Total Knee Replacement Overview
Total knee replacement is performed for severe, debilitating knee arthritis, to restore pain free mobility and function to patients usually above the age of 55 to 60 years. More properly considered a resurfacing procedure, the arthritic surfaces of the knee are replaced with anatomic metal and durable plastic components through a 6 inch incision at the front of the knee while under a spinal anaesthetic. Walking commences immediately following surgery, and the patient is usually discharged from hospital 2 to 4 days later with a walker or crutches. The patient is followed with physiotherapy until walking comfortably and independently, usually by 1 to 2 months.
Total Knee Replacement Details
Knee arthritis can be a debilitating condition, causing pain, stiffness, and decreased mobility. Non-operative treatment includes maintaining fitness and a normal weight, bracing, medication, injections, and sometimes a walking aid. If these are ineffective, total knee replacement surgery may be the best option to effectively treat the problem. This procedure safely and predictably provides pain relief and increased mobility, and is one of the most successful medical procedures to improve quality of life. It is considered major surgery, and requires significant effort to rehabilitate the leg after surgery.
If non-surgical measures have failed, and there is bone on bone arthritis on X-ray, total knee replacement may be considered. An MRI is not needed. Suitability for surgery includes a stable medical status, which may need to be further assessed to determine safety of the procedure. As well, it is important that the patient be willing and able to participate in a vigorous rehabilitation process. Occasionally additional knee X-rays are needed for surgical planning. Both knees can sometimes be replaced under the same anaesthetic in appropriate patients. Details of the surgery, including risks and benefits, will be discussed in the office. Forms will be filled and lab work will be completed. Sometimes an anaesthetist referral is needed.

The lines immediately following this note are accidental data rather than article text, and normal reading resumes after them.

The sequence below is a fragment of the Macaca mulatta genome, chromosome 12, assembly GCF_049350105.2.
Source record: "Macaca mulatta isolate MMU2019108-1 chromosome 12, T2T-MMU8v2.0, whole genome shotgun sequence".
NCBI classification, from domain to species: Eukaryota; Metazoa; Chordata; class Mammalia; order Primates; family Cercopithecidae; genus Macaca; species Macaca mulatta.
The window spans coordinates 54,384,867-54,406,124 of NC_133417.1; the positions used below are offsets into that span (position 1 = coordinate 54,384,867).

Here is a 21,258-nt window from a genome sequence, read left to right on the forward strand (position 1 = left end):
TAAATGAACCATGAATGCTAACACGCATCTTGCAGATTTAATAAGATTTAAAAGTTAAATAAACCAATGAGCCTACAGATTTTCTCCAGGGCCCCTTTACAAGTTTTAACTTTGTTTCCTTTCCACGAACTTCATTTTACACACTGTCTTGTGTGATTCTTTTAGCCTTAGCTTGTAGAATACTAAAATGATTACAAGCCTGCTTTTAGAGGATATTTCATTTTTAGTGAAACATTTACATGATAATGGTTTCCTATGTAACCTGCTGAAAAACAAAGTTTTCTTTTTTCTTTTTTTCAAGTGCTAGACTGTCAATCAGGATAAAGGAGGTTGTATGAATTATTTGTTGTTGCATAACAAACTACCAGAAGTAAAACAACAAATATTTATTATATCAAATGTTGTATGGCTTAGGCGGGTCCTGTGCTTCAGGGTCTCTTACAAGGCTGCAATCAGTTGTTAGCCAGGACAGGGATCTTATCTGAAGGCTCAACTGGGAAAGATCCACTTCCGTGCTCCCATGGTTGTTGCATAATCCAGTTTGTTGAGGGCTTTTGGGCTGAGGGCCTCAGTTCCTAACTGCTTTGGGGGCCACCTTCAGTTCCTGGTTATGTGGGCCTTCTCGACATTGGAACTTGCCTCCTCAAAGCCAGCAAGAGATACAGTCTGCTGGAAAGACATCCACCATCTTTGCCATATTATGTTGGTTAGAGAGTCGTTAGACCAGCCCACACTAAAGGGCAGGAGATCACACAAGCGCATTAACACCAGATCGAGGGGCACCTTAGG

The wait time for knee replacement surgery may be a year or more, although significant efforts are being made to shorten this wait time. It is important that the patient attend the Prehab Clinic at the Brandon Regional Health Centre, which is scheduled prior to the surgery date. Here it is ensured that all medical issues are dealt with, lab work is in order, necessary home supports are in place, and preoperative exercises are initiated. This will help optimize outcome and patient satisfaction.
The procedure takes place on the day of admission usually under spinal anaesthesia, and lasts less than an hour. Postoperative pain is controlled with local freezing, a cooling cuff, and medication. X-rays are taken, and full weight bearing commences immediately. Patients will begin physiotherapy the day after surgery, and can usually go home within 2 to 4 days, once pain is controlled and they are mobilizing well with a walker or crutches. If there is extended delay in mobilization after surgery, sometimes due to advanced age, a transfer to a rehabilitation facility or the patient’s home hospital may arranged, depending on availability.
Walking aids are used for several weeks, and mobilization is encouraged. Blood thinners are prescribed to reduce the risk of blood clots. An occupational therapy assessment will have addressed appropriate home supports or modifications. Daily exercises are very important to the overall success of a knee replacement. Followups with the surgeon and physiotherapist are arranged.
Any operation has potential complications, but these are rare.They can include anaesthetic complications, worsening of pre-existing medical problems, prolonged knee stiffness, infection, blood clots in the legs or lungs, implant failure, or bone fracture. In approximately 5 to 10% of cases later revision surgery is required to address complications or significant deterioration of the knee replacement, especially if initially performed in younger patients. Revision replacements may not be quite as effective as the primary replacement.
Each patient recovers at their own rate. Patients can usually drive after 2 to 4 weeks, garden after 4 to 6 weeks, and golf after 8 to 10 weeks. It is expected that the patient will be able to resume the activity level they enjoyed before being limited by the knee arthritis, assuming there are not additional health or mobility issues. The implant is designed for activities such as brisk walking, and patients can conceivably return to recreational involvement in golf, tennis, cycling, swimming, skating and cross-country skiing, for example. Running, jumping and other impact activities are discouraged.
Improvements in comfort and function can continue for up to a year following a knee replacement. There may be some residual symptoms, and the knee can remain warm for a number of months. There may be some initial sleep disturbance following surgery. The implant is designed to achieve about 120 degrees of flexion, but may be less in some patients, especially if they have considerable stiffness before surgery. Kneeling is allowed, but some patients find this uncomfortable. There may be some numbness around the incision or clicking noises in the knee, but this is normal. Patients are typically followed up for 6 to 12 months after surgery.